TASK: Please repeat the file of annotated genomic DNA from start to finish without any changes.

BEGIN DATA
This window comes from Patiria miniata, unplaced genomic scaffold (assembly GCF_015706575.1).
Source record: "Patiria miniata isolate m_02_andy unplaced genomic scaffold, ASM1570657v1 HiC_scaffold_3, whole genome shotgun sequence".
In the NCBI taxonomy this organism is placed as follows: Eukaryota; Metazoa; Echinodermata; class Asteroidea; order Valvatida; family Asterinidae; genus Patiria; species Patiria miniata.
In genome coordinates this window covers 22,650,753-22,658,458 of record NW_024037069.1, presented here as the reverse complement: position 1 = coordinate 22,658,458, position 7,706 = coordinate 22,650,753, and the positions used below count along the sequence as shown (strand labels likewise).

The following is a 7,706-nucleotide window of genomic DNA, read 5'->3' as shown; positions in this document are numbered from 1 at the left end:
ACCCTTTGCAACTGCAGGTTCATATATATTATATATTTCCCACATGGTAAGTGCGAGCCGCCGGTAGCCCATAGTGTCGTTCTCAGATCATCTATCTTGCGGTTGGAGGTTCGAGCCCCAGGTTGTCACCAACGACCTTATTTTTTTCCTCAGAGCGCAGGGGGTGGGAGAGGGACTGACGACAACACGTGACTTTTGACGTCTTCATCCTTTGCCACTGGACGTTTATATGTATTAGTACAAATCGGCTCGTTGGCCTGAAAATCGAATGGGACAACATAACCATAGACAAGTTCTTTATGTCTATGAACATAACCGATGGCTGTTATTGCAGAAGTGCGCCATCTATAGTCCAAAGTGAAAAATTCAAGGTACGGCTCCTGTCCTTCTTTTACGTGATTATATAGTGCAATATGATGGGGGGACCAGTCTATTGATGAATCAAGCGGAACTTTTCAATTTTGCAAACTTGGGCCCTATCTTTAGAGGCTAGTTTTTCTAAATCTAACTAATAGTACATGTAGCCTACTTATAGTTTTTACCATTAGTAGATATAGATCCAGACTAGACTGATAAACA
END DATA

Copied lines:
This window comes from Patiria miniata, unplaced genomic scaffold (assembly GCF_015706575.1).
Source record: "Patiria miniata isolate m_02_andy unplaced genomic scaffold, ASM1570657v1 HiC_scaffold_3, whole genome shotgun sequence".
In the NCBI taxonomy this organism is placed as follows: Eukaryota; Metazoa; Echinodermata; class Asteroidea; order Valvatida; family Asterinidae; genus Patiria; species Patiria miniata.
In genome coordinates this window covers 22,650,753-22,658,458 of record NW_024037069.1, presented here as the reverse complement: position 1 = coordinate 22,658,458, position 7,706 = coordinate 22,650,753, and the positions used below count along the sequence as shown (strand labels likewise).

The following is a 7,706-nucleotide window of genomic DNA, read 5'->3' as shown; positions in this document are numbered from 1 at the left end:
ACCCTTTGCAACTGCAGGTTCATATATATTATATATTTCCCACATGGTAAGTGCGAGCCGCCGGTAGCCCATAGTGTCGTTCTCAGATCATCTATCTTGCGGTTGGAGGTTCGAGCCCCAGGTTGTCACCAACGACCTTATTTTTTTCCTCAGAGCGCAGGGGGTGGGAGAGGGACTGACGACAACACGTGACTTTTGACGTCTTCATCCTTTGCCACTGGACGTTTATATGTATTAGTACAAATCGGCTCGTTGGCCTGAAAATCGAATGGGACAACATAACCATAGACAAGTTCTTTATGTCTATGAACATAACCGATGGCTGTTATTGCAGAAGTGCGCCATCTATAGTCCAAAGTGAAAAATTCAAGGTACGGCTCCTGTCCTTCTTTTACGTGATTATATAGTGCAATATGATGGGGGGACCAGTCTATTGATGAATCAAGCGGAACTTTTCAATTTTGCAAACTTGGGCCCTATCTTTAGAGGCTAGTTTTTCTAAATCTAACTAATAGTACATGTAGCCTACTTATAGTTTTTACCATTAGTAGATATAGATCCAGACTAGACTGATAAACA